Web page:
Microsoft Office Tutorials and References
In Depth Information
The Object Model
Therefore, we can say that object-oriented programming, upon which VBA is based, is a style of
programming language that cares primarily about objects, and how those objects can be
manipulated based on their inherent qualities.
THE oBjEcT ModEl
The Excel object model is the heart and soul of how VBA is used in Excel. While VBA is the
programming language for Excel, it is also the programming language for Office applications in Word,
Access, PowerPoint, and Outlook. Even though all these applications are programmable with VBA,
they have their own programming needs because they are different software applications and hence
are designed to serve different functions. Excel does not receive e-mails as Outlook does, and Word
does not produce reports from its own database tables as Access does.
Every VBA action you take in your Excel workbook sends a command through the Excel object
model. The object model is a large list of objects that relate to Excel, such as worksheets, cells,
ranges, and charts. The VBA code in your macro that adds a worksheet to the workbook will make
sense to Excel, because it is communicating with the objects that are recognized to be present in the
Excel object model. For example, that same macro to add a worksheet would not work in Outlook.
The Outlook object model does not include worksheets because Outlook is an application that
maintains e-mails and appointment calendars, not worksheets.
The object model of any VBA application is hierarchical by design. In the Excel object model, the
Application object is at the top of the model because it is the entire Excel application. Under the
Application object is a whole host of other objects, one of them being the Workbook object. Under
Workbook is the Worksheet object, among many others, and under the Worksheet object are Range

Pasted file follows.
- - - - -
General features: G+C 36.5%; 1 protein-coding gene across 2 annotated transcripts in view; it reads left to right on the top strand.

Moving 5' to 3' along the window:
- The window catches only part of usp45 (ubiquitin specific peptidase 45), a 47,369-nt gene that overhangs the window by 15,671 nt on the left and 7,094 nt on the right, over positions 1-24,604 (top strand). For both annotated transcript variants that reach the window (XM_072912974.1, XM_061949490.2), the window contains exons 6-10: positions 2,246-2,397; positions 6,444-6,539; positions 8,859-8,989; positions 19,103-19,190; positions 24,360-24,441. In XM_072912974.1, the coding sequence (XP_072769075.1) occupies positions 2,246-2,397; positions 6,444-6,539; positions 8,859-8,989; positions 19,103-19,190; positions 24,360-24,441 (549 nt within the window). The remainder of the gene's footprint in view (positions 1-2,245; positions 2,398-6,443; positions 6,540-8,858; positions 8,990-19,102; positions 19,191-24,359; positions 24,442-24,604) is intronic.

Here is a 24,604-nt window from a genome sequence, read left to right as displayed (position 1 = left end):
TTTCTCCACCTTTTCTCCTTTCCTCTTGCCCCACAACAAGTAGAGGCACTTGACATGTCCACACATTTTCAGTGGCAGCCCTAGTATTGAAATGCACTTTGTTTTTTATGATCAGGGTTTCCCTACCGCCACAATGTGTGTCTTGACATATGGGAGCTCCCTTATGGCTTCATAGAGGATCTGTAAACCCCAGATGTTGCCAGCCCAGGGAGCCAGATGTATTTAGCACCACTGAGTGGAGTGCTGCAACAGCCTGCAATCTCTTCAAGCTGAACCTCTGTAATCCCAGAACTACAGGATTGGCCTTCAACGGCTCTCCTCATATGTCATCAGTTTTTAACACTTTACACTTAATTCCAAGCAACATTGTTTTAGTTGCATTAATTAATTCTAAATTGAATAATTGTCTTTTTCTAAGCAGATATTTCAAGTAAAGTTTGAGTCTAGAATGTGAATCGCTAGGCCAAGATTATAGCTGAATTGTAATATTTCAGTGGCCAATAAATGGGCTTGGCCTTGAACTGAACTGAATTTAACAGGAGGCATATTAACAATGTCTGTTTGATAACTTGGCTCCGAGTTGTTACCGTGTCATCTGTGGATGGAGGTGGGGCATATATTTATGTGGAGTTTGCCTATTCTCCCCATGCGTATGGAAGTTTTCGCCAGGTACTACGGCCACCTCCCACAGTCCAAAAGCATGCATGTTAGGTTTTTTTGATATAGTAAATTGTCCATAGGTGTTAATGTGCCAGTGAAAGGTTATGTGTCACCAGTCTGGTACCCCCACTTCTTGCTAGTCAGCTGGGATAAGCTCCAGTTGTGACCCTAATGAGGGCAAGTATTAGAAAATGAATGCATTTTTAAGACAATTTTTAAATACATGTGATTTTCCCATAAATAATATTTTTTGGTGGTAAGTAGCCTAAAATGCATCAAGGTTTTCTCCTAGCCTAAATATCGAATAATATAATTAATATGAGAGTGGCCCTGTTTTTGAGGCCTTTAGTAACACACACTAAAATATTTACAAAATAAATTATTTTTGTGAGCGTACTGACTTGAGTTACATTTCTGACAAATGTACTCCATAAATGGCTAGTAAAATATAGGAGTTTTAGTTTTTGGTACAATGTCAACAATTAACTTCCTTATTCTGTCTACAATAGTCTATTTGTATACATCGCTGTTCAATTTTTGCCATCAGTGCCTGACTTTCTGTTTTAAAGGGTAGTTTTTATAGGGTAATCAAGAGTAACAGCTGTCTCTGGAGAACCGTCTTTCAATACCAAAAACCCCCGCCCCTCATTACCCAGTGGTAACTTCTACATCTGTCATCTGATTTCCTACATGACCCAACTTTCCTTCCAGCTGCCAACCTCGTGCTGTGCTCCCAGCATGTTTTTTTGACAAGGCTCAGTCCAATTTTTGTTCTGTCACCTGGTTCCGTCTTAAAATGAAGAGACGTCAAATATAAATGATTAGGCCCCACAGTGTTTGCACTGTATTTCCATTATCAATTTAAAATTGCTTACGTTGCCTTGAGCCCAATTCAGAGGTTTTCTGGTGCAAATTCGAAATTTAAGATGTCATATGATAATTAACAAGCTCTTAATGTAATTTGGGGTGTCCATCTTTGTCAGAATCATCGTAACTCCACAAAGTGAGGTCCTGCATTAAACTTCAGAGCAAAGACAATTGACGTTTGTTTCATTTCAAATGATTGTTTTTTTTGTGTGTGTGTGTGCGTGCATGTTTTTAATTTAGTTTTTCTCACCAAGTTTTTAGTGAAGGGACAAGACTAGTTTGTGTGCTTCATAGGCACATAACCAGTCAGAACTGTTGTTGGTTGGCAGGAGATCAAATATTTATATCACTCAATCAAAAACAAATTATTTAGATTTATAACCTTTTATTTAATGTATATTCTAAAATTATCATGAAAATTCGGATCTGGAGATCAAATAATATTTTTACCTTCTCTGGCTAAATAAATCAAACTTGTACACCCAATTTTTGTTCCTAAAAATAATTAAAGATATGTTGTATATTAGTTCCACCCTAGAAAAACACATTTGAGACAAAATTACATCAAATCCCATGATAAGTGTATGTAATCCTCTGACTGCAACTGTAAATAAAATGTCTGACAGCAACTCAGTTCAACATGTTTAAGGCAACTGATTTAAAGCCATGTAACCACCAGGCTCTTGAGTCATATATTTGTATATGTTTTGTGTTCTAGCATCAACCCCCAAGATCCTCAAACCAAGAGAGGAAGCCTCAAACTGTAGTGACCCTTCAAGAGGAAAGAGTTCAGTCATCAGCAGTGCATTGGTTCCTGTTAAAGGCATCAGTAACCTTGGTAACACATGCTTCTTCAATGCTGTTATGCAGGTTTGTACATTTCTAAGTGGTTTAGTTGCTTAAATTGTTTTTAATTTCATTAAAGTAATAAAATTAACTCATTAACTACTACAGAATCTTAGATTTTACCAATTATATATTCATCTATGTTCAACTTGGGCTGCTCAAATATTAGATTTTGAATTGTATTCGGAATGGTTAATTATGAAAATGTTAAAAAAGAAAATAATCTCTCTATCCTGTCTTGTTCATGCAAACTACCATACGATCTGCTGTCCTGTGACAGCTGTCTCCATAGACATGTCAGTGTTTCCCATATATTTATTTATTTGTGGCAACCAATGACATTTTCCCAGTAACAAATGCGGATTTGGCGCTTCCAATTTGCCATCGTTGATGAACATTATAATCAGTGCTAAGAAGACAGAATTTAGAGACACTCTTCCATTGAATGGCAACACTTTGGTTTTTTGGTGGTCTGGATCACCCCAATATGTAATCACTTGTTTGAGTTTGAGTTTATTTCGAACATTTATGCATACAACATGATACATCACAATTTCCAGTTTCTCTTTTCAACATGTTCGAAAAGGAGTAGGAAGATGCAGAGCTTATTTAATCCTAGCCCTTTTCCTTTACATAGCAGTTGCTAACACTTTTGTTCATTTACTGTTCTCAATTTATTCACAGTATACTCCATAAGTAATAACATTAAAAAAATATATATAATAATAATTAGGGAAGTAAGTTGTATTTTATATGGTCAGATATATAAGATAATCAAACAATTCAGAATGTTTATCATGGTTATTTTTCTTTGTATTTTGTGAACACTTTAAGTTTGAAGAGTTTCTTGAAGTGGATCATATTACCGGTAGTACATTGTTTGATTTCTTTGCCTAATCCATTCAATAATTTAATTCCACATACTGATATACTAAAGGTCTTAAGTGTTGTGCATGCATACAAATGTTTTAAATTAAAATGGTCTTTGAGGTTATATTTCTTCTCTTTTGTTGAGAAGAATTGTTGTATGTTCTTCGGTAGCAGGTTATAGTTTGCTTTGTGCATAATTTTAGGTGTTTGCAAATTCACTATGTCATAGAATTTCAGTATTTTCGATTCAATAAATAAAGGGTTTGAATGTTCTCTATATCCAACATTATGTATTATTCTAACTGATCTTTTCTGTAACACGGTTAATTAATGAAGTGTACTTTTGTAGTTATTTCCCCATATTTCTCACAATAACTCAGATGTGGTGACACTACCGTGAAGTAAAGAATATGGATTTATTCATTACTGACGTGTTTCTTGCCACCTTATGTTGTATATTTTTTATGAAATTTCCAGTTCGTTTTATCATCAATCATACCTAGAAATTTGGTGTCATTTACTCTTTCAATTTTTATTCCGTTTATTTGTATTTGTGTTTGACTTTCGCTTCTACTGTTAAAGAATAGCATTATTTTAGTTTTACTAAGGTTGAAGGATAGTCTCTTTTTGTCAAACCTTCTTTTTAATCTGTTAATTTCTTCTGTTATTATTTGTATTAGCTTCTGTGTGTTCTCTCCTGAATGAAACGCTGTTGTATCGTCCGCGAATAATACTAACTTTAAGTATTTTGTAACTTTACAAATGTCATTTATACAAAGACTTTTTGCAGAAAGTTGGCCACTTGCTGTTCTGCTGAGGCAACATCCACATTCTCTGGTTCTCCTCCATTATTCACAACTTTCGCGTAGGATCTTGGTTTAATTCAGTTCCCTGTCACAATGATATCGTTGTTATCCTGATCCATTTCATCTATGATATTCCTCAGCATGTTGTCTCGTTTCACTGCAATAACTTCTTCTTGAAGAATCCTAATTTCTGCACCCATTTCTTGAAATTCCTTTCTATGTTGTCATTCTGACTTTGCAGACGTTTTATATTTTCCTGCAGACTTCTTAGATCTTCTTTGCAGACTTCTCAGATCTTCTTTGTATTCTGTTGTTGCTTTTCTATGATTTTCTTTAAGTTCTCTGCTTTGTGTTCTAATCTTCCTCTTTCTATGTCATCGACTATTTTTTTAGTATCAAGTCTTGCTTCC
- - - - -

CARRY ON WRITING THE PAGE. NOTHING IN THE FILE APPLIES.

and Cell objects, and so on.
The result of this hierarchy is what drives the proper syntax for your VBA macros. For example, if
you want to enter the word “Hello” in cell A1 of Sheet1 of the workbook you are currently working
in, the line of code to handle that could be:
Application.ActiveWorkbook.Worksheets(“Sheet1”).Range(“A1”).Value = “Hello”
VBA is a smart language. It knows you are working in Excel if you are specifying a Workbook
object. It also knows you are doing something in a workbook if you are specifying a Worksheet
object. Therefore, the preceding line of code can be shortened to:
Worksheets(“Sheet1”).Range(“A1”).Value = “Hello”
And that can be shortened further if you are working on Sheet1 when the code line is executed. If the
parent Worksheet object is not specified, VBA’s default assumption is that you want the active
worksheet to receive the word “Hello” in cell A1, and in that scenario the line of code would simply be:
Range(“A1”).Value = “Hello”
A bit of theory on the subject of objects. In an object-oriented programming environment, VBA
regards as an Excel object pretty much any element of the Excel application you can think of,
whether it is a button, or a row, or a window — even the Excel application itself.